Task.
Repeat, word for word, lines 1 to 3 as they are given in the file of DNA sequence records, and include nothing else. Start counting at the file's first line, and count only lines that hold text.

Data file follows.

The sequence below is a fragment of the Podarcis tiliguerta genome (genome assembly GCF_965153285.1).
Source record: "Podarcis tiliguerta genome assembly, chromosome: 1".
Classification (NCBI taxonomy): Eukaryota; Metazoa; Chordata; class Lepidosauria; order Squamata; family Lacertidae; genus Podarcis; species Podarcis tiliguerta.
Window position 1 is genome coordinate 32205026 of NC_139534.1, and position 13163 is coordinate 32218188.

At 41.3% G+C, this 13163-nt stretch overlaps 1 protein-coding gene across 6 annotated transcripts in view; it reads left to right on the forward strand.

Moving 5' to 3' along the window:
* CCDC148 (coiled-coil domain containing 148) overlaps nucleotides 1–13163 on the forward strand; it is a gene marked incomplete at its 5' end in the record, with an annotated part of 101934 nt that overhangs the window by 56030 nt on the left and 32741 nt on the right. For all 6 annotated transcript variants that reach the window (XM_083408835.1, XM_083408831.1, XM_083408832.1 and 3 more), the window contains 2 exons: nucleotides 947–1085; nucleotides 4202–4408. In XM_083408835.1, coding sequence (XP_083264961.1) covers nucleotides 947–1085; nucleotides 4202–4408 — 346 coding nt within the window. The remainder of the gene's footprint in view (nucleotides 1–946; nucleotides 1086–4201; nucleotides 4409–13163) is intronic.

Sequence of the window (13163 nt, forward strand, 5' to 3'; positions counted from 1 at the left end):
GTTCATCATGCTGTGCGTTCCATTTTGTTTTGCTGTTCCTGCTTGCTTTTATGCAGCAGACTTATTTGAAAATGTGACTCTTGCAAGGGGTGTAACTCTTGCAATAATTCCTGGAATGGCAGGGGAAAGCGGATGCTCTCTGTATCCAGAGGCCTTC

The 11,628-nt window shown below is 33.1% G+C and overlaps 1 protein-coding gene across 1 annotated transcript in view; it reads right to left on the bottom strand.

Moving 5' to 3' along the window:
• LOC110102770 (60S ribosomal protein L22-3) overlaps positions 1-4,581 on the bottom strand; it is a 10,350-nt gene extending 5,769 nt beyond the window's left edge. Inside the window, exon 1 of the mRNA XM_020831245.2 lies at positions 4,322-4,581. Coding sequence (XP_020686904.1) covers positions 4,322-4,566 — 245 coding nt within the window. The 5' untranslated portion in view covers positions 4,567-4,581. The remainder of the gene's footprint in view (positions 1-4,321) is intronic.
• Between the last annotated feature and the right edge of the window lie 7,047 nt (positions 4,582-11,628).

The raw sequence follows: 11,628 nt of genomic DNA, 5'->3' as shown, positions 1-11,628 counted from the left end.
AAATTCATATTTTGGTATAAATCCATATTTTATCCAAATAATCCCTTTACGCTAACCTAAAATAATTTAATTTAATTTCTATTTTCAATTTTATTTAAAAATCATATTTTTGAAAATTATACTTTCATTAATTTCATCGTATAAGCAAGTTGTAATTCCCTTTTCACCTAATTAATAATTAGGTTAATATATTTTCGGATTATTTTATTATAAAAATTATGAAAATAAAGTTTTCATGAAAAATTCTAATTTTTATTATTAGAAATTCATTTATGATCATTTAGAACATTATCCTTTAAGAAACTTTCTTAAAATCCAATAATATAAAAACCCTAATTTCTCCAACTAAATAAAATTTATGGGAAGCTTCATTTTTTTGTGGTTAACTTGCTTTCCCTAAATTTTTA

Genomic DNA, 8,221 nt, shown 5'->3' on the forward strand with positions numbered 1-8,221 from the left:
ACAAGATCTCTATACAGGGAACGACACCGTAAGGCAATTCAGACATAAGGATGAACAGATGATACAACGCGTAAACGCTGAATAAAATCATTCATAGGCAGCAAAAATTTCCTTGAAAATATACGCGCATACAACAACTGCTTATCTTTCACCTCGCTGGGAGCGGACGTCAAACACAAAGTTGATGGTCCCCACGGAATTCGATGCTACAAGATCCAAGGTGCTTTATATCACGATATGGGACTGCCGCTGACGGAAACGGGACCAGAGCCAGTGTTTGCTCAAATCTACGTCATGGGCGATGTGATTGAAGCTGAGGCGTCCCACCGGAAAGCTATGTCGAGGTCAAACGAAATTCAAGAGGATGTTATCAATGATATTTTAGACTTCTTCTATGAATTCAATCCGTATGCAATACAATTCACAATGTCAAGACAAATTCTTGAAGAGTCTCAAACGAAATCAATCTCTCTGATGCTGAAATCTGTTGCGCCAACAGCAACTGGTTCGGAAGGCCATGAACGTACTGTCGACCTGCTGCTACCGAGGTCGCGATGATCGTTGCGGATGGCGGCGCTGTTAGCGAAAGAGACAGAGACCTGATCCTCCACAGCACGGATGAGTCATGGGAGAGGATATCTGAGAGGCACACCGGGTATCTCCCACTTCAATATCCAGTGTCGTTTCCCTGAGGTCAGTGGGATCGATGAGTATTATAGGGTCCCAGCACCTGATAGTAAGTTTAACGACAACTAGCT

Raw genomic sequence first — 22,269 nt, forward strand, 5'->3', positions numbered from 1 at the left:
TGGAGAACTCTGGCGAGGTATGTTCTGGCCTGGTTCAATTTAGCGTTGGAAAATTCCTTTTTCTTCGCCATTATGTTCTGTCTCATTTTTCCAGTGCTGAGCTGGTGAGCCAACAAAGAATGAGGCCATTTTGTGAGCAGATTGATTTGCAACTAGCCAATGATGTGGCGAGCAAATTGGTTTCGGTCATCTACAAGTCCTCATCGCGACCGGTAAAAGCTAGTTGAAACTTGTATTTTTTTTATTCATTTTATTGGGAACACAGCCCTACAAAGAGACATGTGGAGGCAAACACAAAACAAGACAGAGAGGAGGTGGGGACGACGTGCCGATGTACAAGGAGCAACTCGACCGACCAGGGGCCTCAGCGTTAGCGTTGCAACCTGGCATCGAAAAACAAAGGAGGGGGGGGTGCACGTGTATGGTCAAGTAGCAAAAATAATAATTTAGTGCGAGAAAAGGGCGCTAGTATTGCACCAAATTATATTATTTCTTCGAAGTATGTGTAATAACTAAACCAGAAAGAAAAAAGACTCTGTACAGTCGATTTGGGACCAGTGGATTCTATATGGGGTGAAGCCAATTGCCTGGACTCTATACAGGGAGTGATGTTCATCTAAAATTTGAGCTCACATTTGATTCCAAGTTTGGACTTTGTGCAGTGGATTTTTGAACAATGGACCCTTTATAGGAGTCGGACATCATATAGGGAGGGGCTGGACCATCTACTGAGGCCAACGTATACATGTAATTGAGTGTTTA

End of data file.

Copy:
The sequence below is a fragment of the Podarcis tiliguerta genome (genome assembly GCF_965153285.1).
Source record: "Podarcis tiliguerta genome assembly, chromosome: 1".
Classification (NCBI taxonomy): Eukaryota; Metazoa; Chordata; class Lepidosauria; order Squamata; family Lacertidae; genus Podarcis; species Podarcis tiliguerta.